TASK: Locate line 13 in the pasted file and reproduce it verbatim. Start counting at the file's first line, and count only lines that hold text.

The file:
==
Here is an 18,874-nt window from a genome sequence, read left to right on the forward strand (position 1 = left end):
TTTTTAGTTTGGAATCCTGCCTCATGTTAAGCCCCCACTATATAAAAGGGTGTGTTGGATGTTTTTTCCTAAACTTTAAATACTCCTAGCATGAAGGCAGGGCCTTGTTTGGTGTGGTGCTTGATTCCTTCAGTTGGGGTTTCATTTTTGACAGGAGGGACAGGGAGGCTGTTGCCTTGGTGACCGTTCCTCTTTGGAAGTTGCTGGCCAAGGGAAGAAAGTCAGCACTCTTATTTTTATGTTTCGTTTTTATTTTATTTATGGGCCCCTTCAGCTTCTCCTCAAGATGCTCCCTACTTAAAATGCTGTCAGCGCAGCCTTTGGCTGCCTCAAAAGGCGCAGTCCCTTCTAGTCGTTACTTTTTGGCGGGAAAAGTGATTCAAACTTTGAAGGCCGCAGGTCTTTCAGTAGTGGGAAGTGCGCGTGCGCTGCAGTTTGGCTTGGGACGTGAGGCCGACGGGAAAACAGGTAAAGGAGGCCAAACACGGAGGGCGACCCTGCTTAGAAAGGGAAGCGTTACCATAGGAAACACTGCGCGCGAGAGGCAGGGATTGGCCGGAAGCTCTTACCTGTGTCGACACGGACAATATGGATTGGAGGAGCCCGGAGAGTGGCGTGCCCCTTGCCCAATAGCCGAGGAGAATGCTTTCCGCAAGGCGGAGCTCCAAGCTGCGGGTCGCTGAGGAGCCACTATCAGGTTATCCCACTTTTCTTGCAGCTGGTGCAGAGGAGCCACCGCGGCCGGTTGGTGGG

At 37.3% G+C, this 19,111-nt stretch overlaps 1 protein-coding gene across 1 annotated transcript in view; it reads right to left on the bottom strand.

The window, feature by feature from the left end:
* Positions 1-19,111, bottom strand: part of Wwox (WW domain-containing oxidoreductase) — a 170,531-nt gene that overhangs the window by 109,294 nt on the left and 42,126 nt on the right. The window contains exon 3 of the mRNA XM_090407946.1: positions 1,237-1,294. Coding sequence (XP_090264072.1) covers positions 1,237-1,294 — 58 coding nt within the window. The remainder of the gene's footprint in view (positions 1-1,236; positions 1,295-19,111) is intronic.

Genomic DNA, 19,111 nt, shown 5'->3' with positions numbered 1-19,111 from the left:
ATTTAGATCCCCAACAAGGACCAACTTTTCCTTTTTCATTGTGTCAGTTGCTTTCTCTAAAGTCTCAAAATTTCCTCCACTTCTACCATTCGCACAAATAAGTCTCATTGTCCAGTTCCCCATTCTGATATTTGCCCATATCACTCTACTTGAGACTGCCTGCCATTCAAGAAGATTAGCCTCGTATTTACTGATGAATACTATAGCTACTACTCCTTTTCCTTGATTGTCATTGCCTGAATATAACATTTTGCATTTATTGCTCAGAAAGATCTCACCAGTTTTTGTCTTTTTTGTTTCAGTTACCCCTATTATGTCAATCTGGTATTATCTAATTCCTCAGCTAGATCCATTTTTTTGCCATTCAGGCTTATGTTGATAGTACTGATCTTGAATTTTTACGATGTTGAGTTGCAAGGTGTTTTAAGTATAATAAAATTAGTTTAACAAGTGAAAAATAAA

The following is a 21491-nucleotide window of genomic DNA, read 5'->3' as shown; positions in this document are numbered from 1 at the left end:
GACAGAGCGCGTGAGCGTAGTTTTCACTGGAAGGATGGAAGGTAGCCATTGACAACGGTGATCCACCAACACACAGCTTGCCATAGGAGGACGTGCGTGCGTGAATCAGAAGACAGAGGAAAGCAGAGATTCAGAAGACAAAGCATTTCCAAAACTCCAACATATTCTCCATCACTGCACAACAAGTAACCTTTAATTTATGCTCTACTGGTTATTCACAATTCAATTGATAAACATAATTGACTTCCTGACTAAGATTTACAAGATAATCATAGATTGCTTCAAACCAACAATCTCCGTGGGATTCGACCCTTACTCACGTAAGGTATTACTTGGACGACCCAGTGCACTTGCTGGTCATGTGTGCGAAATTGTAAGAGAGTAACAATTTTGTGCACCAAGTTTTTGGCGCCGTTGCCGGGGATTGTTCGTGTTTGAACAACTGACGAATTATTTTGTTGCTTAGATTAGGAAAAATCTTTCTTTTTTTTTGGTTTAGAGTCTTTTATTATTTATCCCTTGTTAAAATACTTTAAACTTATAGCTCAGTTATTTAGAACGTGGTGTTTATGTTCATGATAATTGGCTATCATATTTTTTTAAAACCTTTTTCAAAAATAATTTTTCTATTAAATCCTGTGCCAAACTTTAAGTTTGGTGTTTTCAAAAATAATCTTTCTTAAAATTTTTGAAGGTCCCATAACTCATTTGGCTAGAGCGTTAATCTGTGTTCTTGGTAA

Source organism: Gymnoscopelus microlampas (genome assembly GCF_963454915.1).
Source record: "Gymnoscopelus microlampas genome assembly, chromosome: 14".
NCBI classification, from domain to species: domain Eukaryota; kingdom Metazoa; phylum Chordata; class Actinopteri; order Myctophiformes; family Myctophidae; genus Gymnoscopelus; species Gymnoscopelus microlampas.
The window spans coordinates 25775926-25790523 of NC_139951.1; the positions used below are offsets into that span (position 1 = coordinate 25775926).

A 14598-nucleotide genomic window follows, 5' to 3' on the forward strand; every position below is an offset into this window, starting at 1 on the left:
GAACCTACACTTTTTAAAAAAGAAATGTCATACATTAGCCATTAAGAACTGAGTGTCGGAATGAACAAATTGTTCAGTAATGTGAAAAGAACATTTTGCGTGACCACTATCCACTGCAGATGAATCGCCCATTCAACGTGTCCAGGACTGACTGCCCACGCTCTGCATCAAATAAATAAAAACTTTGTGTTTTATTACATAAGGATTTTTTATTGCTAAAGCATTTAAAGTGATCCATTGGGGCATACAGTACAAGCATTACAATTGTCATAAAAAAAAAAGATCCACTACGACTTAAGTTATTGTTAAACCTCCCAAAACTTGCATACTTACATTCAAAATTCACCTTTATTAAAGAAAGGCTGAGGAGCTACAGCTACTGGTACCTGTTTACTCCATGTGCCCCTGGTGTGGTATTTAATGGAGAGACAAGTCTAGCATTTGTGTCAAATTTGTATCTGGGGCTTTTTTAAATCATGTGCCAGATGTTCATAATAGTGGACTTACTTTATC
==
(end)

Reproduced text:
The window spans coordinates 25775926-25790523 of NC_139951.1; the positions used below are offsets into that span (position 1 = coordinate 25775926).